Print Page   |   Your Cart   |   Sign In   |   Register
Search
Sign In


Forgot your password?

Haven't registered yet?

News & Press: ICA News

ToP Network Celebrates 25 Years of Facilitation!

Tuesday, February 2, 2016   (0 Comments)
Posted by: Caitlin Sarro
Share |
 

On January 8 - 10th at the ToP Annual Gathering, the ToP Network celebrated its 25th year.  Held in Phoenix, Arizona the event allowed attendees to take stock on how far the Network has come since its inception,  and discuss where they would like to see it go in the future. 

The gathering began and ended with a ToP Historical Scan, looking at all of the milestones of the previous 25 years. Each day as participants added more memories to it,  the wall began to tell the story of the Network's journey.  The Scan created a way for old and new Network members alike to create a shared history. It also allowed closure on some parts of the history and set the stage for the Network and ICA to embark on a new journey together. 


Courses offered at the gathering were plentiful and thought-provoking. They centered around adding to one's facilitation toolbox with innovative new facilitation techniques /application, or reporting on and moving forward the work of the Network. View a comprehensive list of the courses offered here. 

 

Many of the local practitioners in Arizona came and shared their use of the ToP methods in community -grounded work. This exciting new energy coupled with a plenary session leading Network members through an Image Shift exercise created a sense of a new chapter unfolding for the Network and the ICA. 

 

Other highlights included a night out on the town in Phoenix, a celebration dinner that featured a performance by a network member Terri Sue Rossi's band, and a session colleagues who came in from Russia (in right picture below on the left). ICA commends the conference organizing team and our hosts in Phoenix for a wonderful conference.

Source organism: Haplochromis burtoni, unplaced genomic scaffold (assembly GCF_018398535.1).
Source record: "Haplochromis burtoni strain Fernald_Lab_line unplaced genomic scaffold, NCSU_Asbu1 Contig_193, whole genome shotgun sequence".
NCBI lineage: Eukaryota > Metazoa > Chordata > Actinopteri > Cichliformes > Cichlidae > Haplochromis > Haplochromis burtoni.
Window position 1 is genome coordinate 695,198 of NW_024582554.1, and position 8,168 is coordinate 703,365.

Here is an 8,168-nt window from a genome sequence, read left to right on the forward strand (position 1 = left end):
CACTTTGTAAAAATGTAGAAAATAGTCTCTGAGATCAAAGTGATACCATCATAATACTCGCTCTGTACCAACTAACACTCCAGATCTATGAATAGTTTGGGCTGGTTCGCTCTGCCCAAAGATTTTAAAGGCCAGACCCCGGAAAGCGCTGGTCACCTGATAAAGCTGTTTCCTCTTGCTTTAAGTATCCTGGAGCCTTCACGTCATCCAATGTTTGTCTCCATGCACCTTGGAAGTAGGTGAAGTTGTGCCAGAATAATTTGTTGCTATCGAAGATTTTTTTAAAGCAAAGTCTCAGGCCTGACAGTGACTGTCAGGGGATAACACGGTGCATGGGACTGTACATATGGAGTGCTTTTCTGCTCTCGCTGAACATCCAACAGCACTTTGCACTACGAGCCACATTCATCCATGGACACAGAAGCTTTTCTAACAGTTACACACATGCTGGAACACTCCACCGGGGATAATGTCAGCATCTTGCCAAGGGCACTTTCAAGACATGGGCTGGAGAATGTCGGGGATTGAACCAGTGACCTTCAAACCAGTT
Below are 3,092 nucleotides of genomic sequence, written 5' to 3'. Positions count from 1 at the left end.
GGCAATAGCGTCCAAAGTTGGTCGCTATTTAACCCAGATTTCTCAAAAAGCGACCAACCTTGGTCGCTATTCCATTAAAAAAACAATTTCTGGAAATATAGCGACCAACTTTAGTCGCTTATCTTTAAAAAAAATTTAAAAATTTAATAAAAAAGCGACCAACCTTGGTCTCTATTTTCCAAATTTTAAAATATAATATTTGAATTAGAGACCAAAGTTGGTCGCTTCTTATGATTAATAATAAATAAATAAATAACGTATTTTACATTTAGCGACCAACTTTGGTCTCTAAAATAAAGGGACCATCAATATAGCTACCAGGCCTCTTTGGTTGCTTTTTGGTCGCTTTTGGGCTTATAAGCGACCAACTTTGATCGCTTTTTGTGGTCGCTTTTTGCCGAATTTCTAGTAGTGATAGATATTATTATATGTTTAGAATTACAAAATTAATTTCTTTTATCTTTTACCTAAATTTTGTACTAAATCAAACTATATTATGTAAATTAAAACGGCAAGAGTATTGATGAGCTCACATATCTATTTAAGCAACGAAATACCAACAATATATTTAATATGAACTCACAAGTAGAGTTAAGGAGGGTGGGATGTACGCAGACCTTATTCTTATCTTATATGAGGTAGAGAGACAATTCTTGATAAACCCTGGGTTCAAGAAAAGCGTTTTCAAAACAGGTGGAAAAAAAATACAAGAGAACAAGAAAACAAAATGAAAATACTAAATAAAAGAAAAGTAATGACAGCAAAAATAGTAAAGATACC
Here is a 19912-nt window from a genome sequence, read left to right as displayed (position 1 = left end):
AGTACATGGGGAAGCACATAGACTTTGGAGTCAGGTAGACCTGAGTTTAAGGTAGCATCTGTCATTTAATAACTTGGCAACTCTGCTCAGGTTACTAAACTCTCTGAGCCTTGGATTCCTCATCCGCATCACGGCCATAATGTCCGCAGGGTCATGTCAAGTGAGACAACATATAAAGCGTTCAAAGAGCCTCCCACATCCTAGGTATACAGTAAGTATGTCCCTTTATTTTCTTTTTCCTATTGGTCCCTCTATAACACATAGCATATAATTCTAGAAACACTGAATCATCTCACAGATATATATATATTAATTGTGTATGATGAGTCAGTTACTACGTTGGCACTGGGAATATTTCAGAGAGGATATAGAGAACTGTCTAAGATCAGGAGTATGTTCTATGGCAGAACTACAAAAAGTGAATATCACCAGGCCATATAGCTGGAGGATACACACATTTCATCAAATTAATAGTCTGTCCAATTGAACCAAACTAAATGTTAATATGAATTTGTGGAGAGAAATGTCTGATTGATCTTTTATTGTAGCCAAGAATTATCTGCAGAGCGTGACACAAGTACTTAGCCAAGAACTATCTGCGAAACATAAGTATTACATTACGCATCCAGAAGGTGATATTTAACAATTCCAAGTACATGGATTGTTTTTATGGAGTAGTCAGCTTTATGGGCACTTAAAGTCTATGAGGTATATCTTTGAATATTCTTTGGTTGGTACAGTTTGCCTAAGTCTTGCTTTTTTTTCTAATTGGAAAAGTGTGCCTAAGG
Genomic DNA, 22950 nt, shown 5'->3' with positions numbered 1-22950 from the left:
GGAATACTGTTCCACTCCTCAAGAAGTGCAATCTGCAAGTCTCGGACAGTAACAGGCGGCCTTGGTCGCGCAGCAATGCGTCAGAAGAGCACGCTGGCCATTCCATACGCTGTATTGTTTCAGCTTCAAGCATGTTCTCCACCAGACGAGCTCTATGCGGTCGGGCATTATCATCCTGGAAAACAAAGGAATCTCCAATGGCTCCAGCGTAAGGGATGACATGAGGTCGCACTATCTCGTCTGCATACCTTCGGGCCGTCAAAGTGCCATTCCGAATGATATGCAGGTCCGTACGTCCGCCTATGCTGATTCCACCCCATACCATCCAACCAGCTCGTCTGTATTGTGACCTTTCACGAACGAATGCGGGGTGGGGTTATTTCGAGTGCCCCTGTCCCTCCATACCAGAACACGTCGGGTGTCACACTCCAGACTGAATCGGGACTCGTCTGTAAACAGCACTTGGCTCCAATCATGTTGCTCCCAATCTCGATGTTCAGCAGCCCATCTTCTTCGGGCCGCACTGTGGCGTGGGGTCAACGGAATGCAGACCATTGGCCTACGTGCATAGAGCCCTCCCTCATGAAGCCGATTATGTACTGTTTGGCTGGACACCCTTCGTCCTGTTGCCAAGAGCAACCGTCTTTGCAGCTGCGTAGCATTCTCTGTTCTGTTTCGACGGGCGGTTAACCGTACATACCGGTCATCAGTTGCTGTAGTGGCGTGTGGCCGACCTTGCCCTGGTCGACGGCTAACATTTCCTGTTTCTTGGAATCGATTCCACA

NewCTF's (left to right) Lisa Brawley, Courtney Lonergan, Brigid Riley, Sherry Johnson, Becky Foreman, Seva Gandhi, Laurie Dougherty
 
NewQualified Trainers (left to right) Stacey Daraio, Courtney Smith, Courtney Lonergan, Seva Gandhi (not pictured -Laurie Doughtery, Becky Foreman, Dawn Newman & Jen Schanen)
 
 MEET THE NEW CERTIFIED ToP FACILITATORS 
Each year more people embark on the Journey of becoming a Certified ToP Faciliator (CTF). CTF is a rigorous certification for facilitators and assesses that the applicants meet or exceed these competencies

Applicants submit an extensive facilitation portfolio and are interviewed and assessed by a CTF assessment team. This year seven new ToP practitioners received their CTF (pictured above).  To learn more about the CTF program or to indicate your interest, please click here
MEET THE NEW ToP TRAINERS
Becoming a qualified trainer is different than receiving your CTF. A CTF denotes ones competencies to facilitate using ToP methods, while becoming a trainer denotes your ability to hold courses and train others on how to facilitate using ToP methodology. 

The process is also a rigorous one and interested parties join as Apprentice Trainers, and are coached by a Mentor Trainers through the trainer journey, until they become a Qualified Trainer.  This year, ICA and the ToP Network are excited to welcome 8 new Qualified Trainers.